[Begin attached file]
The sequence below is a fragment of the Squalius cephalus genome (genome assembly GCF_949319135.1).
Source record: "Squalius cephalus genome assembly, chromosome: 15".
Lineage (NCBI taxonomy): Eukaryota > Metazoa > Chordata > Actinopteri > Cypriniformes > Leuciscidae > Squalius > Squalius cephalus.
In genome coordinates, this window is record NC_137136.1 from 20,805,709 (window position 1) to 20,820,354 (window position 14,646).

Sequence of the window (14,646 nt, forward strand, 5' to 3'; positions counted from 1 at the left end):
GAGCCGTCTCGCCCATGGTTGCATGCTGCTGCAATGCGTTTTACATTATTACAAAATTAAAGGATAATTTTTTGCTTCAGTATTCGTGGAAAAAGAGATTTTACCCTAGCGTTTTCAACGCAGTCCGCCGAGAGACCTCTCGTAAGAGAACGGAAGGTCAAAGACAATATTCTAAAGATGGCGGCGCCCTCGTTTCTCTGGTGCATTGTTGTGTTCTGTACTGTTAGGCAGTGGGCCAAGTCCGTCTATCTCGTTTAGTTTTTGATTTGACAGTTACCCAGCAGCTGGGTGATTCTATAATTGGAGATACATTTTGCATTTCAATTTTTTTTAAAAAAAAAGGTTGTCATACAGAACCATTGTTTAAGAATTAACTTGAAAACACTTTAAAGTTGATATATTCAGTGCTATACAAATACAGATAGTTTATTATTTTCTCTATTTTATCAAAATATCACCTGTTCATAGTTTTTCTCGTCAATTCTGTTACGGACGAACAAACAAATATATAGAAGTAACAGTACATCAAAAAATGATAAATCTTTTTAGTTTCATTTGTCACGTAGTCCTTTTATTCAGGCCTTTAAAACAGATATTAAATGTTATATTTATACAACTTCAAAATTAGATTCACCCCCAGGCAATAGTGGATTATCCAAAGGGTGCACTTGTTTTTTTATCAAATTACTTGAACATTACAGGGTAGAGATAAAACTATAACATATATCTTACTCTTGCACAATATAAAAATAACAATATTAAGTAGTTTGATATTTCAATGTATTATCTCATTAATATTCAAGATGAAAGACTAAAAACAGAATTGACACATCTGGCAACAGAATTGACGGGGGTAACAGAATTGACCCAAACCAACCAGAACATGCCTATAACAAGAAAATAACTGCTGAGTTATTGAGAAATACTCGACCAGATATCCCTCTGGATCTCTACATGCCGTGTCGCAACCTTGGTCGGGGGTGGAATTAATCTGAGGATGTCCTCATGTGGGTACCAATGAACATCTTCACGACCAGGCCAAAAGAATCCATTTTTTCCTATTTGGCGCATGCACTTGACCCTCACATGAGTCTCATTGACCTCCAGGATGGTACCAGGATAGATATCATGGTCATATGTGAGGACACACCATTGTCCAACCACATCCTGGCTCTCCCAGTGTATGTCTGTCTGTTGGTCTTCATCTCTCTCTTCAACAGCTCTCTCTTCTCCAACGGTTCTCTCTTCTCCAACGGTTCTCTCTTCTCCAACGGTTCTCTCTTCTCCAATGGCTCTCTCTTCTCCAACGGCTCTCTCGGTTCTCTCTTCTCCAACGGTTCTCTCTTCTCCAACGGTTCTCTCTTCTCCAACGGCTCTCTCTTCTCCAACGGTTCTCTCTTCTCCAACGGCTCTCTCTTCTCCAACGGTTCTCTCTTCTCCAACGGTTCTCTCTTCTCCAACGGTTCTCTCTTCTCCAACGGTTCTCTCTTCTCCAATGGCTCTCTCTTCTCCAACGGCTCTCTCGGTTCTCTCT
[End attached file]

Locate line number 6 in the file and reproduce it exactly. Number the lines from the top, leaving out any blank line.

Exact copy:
GAGCCGTCTCGCCCATGGTTGCATGCTGCTGCAATGCGTTTTACATTATTACAAAATTAAAGGATAATTTTTTGCTTCAGTATTCGTGGAAAAAGAGATTTTACCCTAGCGTTTTCAACGCAGTCCGCCGAGAGACCTCTCGTAAGAGAACGGAAGGTCAAAGACAATATTCTAAAGATGGCGGCGCCCTCGTTTCTCTGGTGCATTGTTGTGTTCTGTACTGTTAGGCAGTGGGCCAAGTCCGTCTATCTCGTTTAGTTTTTGATTTGACAGTTACCCAGCAGCTGGGTGATTCTATAATTGGAGATACATTTTGCATTTCAATTTTTTTTAAAAAAAAAGGTTGTCATACAGAACCATTGTTTAAGAATTAACTTGAAAACACTTTAAAGTTGATATATTCAGTGCTATACAAATACAGATAGTTTATTATTTTCTCTATTTTATCAAAATATCACCTGTTCATAGTTTTTCTCGTCAATTCTGTTACGGACGAACAAACAAATATATAGAAGTAACAGTACATCAAAAAATGATAAATCTTTTTAGTTTCATTTGTCACGTAGTCCTTTTATTCAGGCCTTTAAAACAGATATTAAATGTTATATTTATACAACTTCAAAATTAGATTCACCCCCAGGCAATAGTGGATTATCCAAAGGGTGCACTTGTTTTTTTATCAAATTACTTGAACATTACAGGGTAGAGATAAAACTATAACATATATCTTACTCTTGCACAATATAAAAATAACAATATTAAGTAGTTTGATATTTCAATGTATTATCTCATTAATATTCAAGATGAAAGACTAAAAACAGAATTGACACATCTGGCAACAGAATTGACGGGGGTAACAGAATTGACCCAAACCAACCAGAACATGCCTATAACAAGAAAATAACTGCTGAGTTATTGAGAAATACTCGACCAGATATCCCTCTGGATCTCTACATGCCGTGTCGCAACCTTGGTCGGGGGTGGAATTAATCTGAGGATGTCCTCATGTGGGTACCAATGAACATCTTCACGACCAGGCCAAAAGAATCCATTTTTTCCTATTTGGCGCATGCACTTGACCCTCACATGAGTCTCATTGACCTCCAGGATGGTACCAGGATAGATATCATGGTCATATGTGAGGACACACCATTGTCCAACCACATCCTGGCTCTCCCAGTGTATGTCTGTCTGTTGGTCTTCATCTCTCTCTTCAACAGCTCTCTCTTCTCCAACGGTTCTCTCTTCTCCAACGGTTCTCTCTTCTCCAACGGTTCTCTCTTCTCCAATGGCTCTCTCTTCTCCAACGGCTCTCTCGGTTCTCTCTTCTCCAACGGTTCTCTCTTCTCCAACGGTTCTCTCTTCTCCAACGGCTCTCTCTTCTCCAACGGTTCTCTCTTCTCCAACGGCTCTCTCTTCTCCAACGGTTCTCTCTTCTCCAACGGTTCTCTCTTCTCCAACGGTTCTCTCTTCTCCAACGGTTCTCTCTTCTCCAATGGCTCTCTCTTCTCCAACGGCTCTCTCGGTTCTCTCT